The Imam's second son, Haj Seyed Ahmad studied theology at the Qom city seminary. He devoted all of his life to taking care of the Imam. In the final years of the Imam's life in Iran after the Islamic revolution he ran the Imam's office while taking very good care of the aging leader of Islamic revolution particularly following a heart problem that developed in 1980.
Mohammad Reza Pahlavi rose to throne when the allies had already won the World War II. Heads of the three victorious ally President Roosevelt of the United States, Prime Minister Winston Churchill of the United Kingdom and Soviet leader Josef G. Stalin held their summit meeting in Tehran. In this conference they reviewed the situation of the world, named Iran as the bridge of their victory and expressed support for the continuation of the young Shah's rule. 1
In the political situation of Iran on those days, political parties and activists found themselves relieved from the strangulation imposed by Reza Khan and saw a new opportunity for renewing their activities. New newspapers and magazines started publication while those banned under Reza Khan found an opportunity for renewed activities. The Shah was powerless on one hand and tried to introduce himself as a democrat on the other hand. Veteran political parties including the communist Tudeh party tried hard to take over the power so that within a short span of time the position of prime minister changed hands several times.
Foreign supporr was just one factor leading to the strengthening of the Shah's regime. Another factor certainly was the lack of a popular opposition leadership. In fact many political activists and leaders had been arrested and imprisoned and some killed or sent to exile under Reza Khan. Many of the leading clergies were isolated because of the political pressures of the regime and the propaganda that was launched against them in the pro-regime press. Of course there was Ayatollah Seyed Aboighassem Kashani, a veteran political activist, but he was jailed during the war because of his alleged cooperation with the Germans. In the meantime the clergies' request for reforms were neglected by the regime. Prime Minister Foroughi's government at first promised to meet those demands but he did not stand by his words.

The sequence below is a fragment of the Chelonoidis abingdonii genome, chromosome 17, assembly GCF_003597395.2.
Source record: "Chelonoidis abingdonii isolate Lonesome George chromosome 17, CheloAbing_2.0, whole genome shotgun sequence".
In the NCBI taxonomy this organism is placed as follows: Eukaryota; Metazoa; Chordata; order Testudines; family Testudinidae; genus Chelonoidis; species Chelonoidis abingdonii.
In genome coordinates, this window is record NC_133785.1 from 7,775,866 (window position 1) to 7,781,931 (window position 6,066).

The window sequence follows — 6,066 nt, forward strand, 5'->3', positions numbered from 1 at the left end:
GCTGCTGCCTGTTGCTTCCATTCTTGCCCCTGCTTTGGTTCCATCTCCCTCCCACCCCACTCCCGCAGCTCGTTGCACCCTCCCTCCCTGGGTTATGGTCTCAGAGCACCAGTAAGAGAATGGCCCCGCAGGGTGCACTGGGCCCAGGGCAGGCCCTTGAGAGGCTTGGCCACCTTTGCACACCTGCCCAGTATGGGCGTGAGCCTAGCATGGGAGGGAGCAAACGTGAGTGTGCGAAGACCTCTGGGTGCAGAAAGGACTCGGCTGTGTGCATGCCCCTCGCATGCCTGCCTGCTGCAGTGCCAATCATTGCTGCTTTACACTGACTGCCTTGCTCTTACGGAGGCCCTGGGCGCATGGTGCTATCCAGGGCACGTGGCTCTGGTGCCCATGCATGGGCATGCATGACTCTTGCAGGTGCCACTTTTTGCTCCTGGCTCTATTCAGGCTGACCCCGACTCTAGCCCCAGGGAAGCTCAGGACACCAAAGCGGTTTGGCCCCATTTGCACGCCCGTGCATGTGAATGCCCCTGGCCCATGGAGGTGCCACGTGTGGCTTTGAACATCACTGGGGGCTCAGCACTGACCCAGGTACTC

Social dissatisfactions made thee situation ripe for the leftist political parties. When Reza Khan left the country the Tudeh party took advantage of the people's dissatisfaction and attracted many students, workers and even military men. Other parties too had their own supporters but the clergies and religious elements still did not have any sort of political organization.
Imam Khomeini has been an eyewitness to many of the crimes committed by Reza Khan's regime. He also knew very well the nature of the regime that was led by the Khan's son, Mohammad Reza Shah. Most of what as done by the young Shah was committed under the name of liberty and liberalism.
Only two years after Reza Khan fled the country, the Imam wrote his book, Kashf ul Asrar taking the first steps towards voicing his protest against the sociopolitical situation of his country. In this book he also criticized the clergies for the neglecting of current affairs. In this book the Imam wrote:
"Reza Khan went. The dark days of dictatorship are gone. We assumed that the nation has found out abut their problems and twenty years of aggression against their life, property and family values have taught them a lesson and that they will punish the bankrupt politicians of the so called golden ages. But they are still a sleep and have forgotten their dark days. As the nation failed to realize their right the adventurists found an opportunity to attack the people's religious values and turn the country into an arena to materialize their corrupt intentions and return those black days."